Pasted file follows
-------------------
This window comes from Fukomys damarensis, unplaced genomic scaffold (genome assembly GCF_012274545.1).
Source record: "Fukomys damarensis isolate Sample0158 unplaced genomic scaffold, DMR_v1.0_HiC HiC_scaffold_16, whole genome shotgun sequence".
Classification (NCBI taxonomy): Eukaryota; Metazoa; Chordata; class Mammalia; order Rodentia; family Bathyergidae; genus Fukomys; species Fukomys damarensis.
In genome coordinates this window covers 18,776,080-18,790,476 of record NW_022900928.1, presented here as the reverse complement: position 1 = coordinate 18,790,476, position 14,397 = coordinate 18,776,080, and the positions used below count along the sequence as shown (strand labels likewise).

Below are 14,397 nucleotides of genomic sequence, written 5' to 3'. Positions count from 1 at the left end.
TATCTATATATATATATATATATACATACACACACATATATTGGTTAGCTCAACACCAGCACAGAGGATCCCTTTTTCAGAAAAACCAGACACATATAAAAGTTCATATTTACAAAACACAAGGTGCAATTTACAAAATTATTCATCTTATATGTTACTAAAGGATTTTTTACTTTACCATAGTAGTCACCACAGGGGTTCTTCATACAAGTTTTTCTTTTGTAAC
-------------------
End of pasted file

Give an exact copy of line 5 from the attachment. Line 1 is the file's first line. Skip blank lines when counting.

Below are 14,397 nucleotides of genomic sequence, written 5' to 3'. Positions count from 1 at the left end.